happy_seed application template sets up
turbolinks, and installs the
happy_seed generators into your application.
happy_seed:base generator installs
puma, http site authentication, and the
/setup is used to see the
happy_seed documentation for each of the installed generators, and copies things into the rails doc directory. The
setup_controller is only visible locally.
Haml is great and we like it better than balancing out closing tags. The meta-tags gem makes it easy to flesh out SEO.
dotenv-rails mimics the way that heroku starts up the application even when using "rails s", rather than foreman. This pulls in data from the .env file. In the case where you only have the web application in the Procfile, its easier to read through the log file when you use rails s rather than foreman. .env is also a good way to make sure that none of your configuration stuff is stuck away in code somewhere.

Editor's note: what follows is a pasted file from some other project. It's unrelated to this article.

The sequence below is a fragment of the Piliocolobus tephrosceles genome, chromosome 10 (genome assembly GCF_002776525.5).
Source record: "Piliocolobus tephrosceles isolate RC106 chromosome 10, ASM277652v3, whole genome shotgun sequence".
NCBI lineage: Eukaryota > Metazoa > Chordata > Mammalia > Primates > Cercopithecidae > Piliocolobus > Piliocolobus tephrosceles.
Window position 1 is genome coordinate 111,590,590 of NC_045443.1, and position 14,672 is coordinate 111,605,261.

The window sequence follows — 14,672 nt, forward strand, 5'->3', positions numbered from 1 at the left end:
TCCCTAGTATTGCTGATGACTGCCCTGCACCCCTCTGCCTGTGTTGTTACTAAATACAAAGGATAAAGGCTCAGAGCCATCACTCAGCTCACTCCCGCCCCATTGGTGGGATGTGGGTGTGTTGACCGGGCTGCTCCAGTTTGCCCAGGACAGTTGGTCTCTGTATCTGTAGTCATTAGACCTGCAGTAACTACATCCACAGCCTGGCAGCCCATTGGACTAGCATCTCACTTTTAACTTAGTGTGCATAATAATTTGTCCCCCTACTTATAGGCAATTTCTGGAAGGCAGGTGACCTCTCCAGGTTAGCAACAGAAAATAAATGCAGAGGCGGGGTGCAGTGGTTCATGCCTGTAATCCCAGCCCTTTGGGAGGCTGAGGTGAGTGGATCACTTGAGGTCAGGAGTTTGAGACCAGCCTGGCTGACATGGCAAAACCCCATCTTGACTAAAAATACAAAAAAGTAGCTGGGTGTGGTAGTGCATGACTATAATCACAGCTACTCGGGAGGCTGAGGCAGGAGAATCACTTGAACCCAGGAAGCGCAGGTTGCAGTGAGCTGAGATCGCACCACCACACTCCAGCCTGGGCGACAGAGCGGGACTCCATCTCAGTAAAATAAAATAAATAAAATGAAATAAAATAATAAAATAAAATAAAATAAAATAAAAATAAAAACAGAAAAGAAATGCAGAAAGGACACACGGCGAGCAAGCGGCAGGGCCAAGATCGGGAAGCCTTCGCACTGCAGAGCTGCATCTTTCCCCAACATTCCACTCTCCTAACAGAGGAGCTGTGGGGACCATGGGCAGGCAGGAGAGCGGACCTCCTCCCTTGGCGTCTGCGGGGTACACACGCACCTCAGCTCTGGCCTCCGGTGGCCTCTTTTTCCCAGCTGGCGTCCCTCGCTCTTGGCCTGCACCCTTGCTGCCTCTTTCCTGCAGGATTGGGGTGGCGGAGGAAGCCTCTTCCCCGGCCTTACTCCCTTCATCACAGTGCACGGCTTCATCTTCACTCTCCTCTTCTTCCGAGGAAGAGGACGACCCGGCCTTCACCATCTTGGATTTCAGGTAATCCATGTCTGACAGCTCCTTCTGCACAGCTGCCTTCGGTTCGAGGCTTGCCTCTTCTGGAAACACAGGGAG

This setups puma and foreman (a Procfile) which mirrors the default setup of heroku.
Finally we setup some basic HTTP auth and a simple setup controller to help navigate what seed has generated for you. By default the HTTP auth stuff is off (i.e. no user/pass set) but the basic idea is that before you open things up to the world you can share your app to a limited group of people.
The AWS env variables are there for reference
HTTP_AUTH_* variables are set,
application_controller will force them to be used for authentication to let people into the site. (The
happy_seed:splash generator will not use this.)
AWS_ACCESS_KEY stuff isn't used, but is here for reference.
AWS_ACCESS_KEY_ID= AWS_SECRET_ACCESS_KEY= S3_BUCKET_NAME= HTTP_AUTH_USERNAME= HTTP_AUTH_PASSWORD=
Even though the setup controller only works locally, you should plan on removing the
setup_controller since it shows the configuration variables.